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ConneXions strategy for young adult learners


The DfEE has announced advance information on its ConneXions strategy for young adult learners:-

Key points:

- The Target 2000 manifesto pledge stated that all young people should be on the road to a qualification.

- The New National Learning Targets for England (announced on 28 October 1998) further reinforced this aim. By 2002 the aim is that 85% of 19 year olds will hold a level 2 qualification by 2002.

- In the June 99 White Paper, Learning to Succeed, the Government announced an enhanced strategy called ConneXions - "for making sure that far more young people continue in education and training until they are at least 19". This will build on current initiatives including:

* ensuring young people have the help, support and guidance that will raise their aspirations and tackle any personal and family problems standing in the way. We will make this support continuous from age 13-19 through dedicated personal advisers, building on the Learning Mentors we announced in Excellence in Cities. For some, that will mean reaching out and bringing them back into learning. To do this, we will be introducing progressively from September 1999, a Learning Gateway for 16 and 17 year olds who need extra guidance and support to benefit from mainstream learning. Central to this will be the development of a network of personal advisers;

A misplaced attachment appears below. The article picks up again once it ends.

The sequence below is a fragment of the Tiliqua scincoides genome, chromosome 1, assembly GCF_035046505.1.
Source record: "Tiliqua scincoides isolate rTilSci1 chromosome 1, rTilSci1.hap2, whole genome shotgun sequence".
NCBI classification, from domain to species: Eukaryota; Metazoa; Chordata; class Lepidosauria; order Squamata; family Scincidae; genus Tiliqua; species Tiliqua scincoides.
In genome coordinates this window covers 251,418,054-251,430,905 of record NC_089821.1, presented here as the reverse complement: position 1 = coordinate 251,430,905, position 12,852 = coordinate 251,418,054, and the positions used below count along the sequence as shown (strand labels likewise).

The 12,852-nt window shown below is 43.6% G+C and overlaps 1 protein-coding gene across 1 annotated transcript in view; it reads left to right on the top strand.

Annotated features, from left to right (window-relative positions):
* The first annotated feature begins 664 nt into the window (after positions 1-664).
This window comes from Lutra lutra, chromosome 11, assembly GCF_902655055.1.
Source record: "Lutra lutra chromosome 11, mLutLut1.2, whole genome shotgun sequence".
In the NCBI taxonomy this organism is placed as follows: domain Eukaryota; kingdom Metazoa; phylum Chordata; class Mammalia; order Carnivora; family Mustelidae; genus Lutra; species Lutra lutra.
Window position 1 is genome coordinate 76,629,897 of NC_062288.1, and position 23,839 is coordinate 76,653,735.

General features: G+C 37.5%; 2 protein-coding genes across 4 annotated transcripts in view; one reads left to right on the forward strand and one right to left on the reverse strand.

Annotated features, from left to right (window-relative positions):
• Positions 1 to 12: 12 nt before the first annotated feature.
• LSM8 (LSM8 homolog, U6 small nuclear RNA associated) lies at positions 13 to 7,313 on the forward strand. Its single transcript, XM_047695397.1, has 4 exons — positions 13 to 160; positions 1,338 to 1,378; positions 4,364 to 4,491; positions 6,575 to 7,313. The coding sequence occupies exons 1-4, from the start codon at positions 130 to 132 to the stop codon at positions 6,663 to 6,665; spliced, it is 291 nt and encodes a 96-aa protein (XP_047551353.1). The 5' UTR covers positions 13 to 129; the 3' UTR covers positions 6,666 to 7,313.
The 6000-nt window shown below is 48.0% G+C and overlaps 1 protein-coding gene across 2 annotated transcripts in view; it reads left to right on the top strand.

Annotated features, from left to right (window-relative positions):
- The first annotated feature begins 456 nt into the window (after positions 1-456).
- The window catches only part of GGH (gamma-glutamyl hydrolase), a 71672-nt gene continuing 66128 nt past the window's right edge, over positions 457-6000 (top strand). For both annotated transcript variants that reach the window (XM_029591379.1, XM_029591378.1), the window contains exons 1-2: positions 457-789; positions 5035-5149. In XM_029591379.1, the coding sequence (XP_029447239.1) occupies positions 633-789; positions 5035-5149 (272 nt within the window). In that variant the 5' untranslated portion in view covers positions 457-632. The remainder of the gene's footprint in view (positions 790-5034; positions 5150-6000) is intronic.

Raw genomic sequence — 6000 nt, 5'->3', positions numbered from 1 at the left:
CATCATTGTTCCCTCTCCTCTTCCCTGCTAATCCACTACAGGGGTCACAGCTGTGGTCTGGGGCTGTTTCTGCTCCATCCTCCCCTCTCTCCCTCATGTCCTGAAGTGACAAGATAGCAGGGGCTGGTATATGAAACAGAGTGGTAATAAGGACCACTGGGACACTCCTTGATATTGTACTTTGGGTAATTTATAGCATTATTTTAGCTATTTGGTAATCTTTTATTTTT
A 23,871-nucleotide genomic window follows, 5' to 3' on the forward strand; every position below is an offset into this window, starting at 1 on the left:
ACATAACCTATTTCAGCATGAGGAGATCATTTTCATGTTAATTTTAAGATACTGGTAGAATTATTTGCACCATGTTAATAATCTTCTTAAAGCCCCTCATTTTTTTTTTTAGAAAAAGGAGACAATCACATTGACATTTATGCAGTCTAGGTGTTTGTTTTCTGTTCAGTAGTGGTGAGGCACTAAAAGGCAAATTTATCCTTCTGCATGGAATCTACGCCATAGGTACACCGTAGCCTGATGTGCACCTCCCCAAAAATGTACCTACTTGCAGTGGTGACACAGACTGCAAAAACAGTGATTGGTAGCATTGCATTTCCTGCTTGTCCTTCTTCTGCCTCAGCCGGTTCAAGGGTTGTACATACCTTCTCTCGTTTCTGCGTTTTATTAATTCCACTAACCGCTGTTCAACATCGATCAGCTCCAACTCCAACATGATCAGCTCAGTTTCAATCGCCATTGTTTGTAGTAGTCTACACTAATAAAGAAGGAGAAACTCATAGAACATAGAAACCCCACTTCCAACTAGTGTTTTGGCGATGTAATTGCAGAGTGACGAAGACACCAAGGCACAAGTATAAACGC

* encouraging employees aged 16-17, who did not achieve good qualifications at school, to take advantage of the new right to study or train for approved qualifications, with the support of their employer, so that they may take their place in the workforce of the future. Over half the 16-17 years olds not staying on in learning are in jobs without training;

* ensuring that the range of qualifications and courses is attractive and motivating, both to individuals and to employers. This will include broadening the options that are available at the age of 14, including the new GNVQ Part One, as well as a new qualification aimed at developing key skills in number, communication and information technology for all young people in their transition to adult life;

* building on the best work being done in schools, in colleges and in work based training to drive up quality and standards of delivery across all modes of learning;

* and tackling barriers to learning, including financial barriers. We have just introduced the first significant increase in minimum training allowances for over a decade and are taking significant steps to improve the current financial support available to FE and school sixth form students. As a first step we will be piloting Education Maintenance Allowances from September in 15 LEAs. These pilots will target financial support on young people from low income families who might otherwise be excluded. The results of this pilot will help inform new national arrangements for financial support. We are also considering ways in which we can target more specific help on the most disadvantaged where financial obstacles act as a real barrier to participation.

- Further details of the ConneXions strategy will be announced in Autumn 99.


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